Here is a trick to remember who is responsible: Can you do this in the AWS console or in EC2 by yourself?
- If yes, you are likely responsible: SGs, IAM users, Patching EC2 operating systems, patching DBs running on EC2, etc.
- If not, AWS is likely responsible for: Management of Data Centers, security cameras, cabling, patching RDS Operating Systems, etc.
- Encryption is a shared responsibility.
You can read more about the shared responsibility model here.
AWS WAF & AWS Shield
AWS WAF is a Web Application Firewall that helps protect your web applications or APIs against common web exploits and bots that may affect availability, compromise security, or consume excessive resources.
AWS Shield is a managed Distributed Denial of Service (DDoS) protection service that safeguards applications running on AWS.
Here is a nice explanation I found for DDoS attack:
From a high level, a DDoS attack is like an unexpected traffic jam clogging up the highway, preventing regular traffic from arriving at its destination.
There are two tiers of AWS Shield — Standard and Advanced. The standard shield is turned on by default, but the advanced protection is an additional cost.
So they both protect from attacks, what is the difference?
AWS WAF is a Web Application Firewall, designed to stop hackers.
AWS Shield is a DDOS mitigation service designed to stop DDOS attacks.
AWS Inspector & AWS Trusted Advisor
Some people may confuse AWS Inspector and AWS Trusted Advisor.
AWS Inspector is used for inspecting EC2 instances for vulnerabilities. Remember that it’s inspecting EC2 instances.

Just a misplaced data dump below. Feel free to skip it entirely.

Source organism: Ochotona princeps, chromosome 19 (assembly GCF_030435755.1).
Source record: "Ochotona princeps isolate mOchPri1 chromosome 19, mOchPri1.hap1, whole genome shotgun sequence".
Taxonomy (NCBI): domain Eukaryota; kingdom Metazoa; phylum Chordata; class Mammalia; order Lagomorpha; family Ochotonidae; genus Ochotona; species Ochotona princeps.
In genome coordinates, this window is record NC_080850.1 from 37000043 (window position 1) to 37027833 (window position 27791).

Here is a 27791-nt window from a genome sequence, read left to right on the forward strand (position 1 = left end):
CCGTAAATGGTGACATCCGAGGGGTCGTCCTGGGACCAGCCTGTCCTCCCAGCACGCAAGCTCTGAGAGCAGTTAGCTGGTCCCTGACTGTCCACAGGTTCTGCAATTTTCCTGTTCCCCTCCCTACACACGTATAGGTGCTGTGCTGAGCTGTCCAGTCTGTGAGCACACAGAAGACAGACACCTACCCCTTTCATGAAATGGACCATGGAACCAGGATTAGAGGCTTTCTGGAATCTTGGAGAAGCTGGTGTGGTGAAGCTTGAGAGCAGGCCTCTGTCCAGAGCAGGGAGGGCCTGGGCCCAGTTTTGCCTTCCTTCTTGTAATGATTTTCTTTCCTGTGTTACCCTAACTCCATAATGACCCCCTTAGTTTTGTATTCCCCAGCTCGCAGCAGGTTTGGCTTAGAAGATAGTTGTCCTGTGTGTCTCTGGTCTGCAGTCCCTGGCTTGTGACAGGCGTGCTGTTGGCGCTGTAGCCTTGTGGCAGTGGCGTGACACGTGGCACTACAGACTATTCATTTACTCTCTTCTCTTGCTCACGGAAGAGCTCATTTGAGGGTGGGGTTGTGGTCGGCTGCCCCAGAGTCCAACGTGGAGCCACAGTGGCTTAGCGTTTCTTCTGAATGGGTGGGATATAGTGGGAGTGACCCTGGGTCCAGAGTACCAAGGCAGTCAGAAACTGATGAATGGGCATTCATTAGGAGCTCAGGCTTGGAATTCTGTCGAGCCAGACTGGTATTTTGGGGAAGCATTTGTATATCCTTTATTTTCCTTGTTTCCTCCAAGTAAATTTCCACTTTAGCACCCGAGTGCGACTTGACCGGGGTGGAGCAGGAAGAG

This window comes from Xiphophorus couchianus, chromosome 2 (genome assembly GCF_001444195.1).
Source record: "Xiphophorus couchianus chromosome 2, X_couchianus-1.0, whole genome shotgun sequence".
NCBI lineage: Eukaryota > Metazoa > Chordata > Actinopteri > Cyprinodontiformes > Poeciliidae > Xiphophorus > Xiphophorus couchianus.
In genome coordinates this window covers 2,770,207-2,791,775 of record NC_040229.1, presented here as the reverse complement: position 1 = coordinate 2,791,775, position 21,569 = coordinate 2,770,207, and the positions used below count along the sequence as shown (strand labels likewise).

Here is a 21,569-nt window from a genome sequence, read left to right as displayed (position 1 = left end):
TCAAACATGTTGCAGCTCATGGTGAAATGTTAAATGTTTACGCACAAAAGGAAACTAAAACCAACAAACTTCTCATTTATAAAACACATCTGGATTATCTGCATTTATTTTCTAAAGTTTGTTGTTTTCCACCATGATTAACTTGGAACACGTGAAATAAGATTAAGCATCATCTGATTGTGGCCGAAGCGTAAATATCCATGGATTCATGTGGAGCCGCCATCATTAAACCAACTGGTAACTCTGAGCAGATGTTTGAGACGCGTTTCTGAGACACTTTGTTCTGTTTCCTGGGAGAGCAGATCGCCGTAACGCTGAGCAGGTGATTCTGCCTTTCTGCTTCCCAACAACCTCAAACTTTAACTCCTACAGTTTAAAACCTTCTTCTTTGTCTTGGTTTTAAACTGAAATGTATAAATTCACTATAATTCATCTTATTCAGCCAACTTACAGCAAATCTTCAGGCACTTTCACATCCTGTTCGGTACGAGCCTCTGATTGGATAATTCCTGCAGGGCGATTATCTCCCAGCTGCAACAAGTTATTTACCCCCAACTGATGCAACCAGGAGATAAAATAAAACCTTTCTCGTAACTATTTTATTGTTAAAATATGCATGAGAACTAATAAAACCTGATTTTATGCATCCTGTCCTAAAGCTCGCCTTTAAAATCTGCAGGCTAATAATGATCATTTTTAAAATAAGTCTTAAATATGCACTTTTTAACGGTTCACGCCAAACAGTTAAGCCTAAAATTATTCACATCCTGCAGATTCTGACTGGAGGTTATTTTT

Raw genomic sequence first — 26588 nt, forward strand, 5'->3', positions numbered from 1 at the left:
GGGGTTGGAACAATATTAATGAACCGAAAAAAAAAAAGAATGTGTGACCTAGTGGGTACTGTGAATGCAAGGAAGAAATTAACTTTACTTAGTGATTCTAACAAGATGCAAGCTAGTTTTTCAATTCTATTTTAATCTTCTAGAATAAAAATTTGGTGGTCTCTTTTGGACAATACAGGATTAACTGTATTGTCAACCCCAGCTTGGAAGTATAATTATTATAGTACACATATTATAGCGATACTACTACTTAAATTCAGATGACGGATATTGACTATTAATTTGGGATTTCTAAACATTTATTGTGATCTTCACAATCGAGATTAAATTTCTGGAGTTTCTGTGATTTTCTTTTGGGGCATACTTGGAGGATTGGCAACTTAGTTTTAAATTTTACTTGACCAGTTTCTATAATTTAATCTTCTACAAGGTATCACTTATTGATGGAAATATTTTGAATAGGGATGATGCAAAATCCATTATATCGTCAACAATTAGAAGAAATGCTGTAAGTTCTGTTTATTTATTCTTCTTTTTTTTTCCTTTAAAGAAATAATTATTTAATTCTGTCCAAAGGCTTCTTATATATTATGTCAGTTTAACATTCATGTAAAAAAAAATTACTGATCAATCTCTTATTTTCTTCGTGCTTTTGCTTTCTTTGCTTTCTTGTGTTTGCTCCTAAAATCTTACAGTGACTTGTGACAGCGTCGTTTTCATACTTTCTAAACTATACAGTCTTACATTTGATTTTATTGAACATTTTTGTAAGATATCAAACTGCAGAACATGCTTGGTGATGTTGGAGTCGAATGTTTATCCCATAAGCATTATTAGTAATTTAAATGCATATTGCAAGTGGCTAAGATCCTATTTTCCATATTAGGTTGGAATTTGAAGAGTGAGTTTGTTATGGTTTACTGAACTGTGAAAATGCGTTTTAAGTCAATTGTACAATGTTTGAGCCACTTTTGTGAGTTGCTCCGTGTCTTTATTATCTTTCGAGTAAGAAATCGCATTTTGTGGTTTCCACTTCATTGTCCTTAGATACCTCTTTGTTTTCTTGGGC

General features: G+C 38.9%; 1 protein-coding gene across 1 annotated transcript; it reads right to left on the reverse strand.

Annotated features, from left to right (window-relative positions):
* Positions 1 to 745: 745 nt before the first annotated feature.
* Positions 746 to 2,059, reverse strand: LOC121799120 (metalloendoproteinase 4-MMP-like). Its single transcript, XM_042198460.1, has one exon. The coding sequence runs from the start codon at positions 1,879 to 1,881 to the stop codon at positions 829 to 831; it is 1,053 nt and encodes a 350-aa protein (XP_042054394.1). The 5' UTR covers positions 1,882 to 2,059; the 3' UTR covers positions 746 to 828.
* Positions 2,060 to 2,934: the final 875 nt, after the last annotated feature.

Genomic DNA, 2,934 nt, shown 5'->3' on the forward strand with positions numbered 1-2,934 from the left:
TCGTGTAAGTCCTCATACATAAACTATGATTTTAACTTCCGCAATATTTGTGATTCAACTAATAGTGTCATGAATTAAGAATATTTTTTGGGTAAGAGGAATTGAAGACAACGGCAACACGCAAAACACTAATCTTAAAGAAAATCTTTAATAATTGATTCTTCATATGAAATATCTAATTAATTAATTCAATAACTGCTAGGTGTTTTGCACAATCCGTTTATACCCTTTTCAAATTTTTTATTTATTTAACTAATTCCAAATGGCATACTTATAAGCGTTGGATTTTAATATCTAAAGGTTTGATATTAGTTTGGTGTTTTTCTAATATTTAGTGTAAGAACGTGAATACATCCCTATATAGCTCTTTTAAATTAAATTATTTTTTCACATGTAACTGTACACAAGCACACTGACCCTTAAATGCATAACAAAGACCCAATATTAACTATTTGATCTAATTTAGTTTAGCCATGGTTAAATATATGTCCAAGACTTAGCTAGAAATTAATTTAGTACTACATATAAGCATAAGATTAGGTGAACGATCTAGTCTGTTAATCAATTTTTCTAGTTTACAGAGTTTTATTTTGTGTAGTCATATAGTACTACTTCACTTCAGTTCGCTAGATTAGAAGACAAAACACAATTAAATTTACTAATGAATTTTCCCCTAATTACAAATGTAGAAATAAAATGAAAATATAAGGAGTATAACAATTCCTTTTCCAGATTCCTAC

AWS Trusted Advisor inspects your AWS account as a whole (not just EC2). It does more than just security checks: Cost optimization, performance, and fault tolerance.
Remember it’s advising you on how to improve your AWS usage.
Trust Advisor has a tiered service based on the AWS support plans. We will talk about it more when we reach the billing & pricing blog post, but for now know that there are four support plans: Basic, developer, business, and enterprise.
AWS Basic Support and AWS Developer Support customers can access core security checks and all checks for service quotas. AWS Business Support and AWS Enterprise Support customers can access all checks.
AWS CloudTrail and AWS Config
AWS CloudTrail is recording AWS management console actions and API calls. You can identify which users and accounts called AWS, the source IP address from which the calls were made, and when the calls occurred.
Remember it’s like a paper trail — it documents everything.
AWS Config provides a detailed view of the configuration of AWS resources in your AWS account. This includes how the resources are related to one another and how they were configured in the past so that you can see how the configurations and relationships change over time. This enables you to simplify compliance auditing, security analysis, change management, and operational troubleshooting.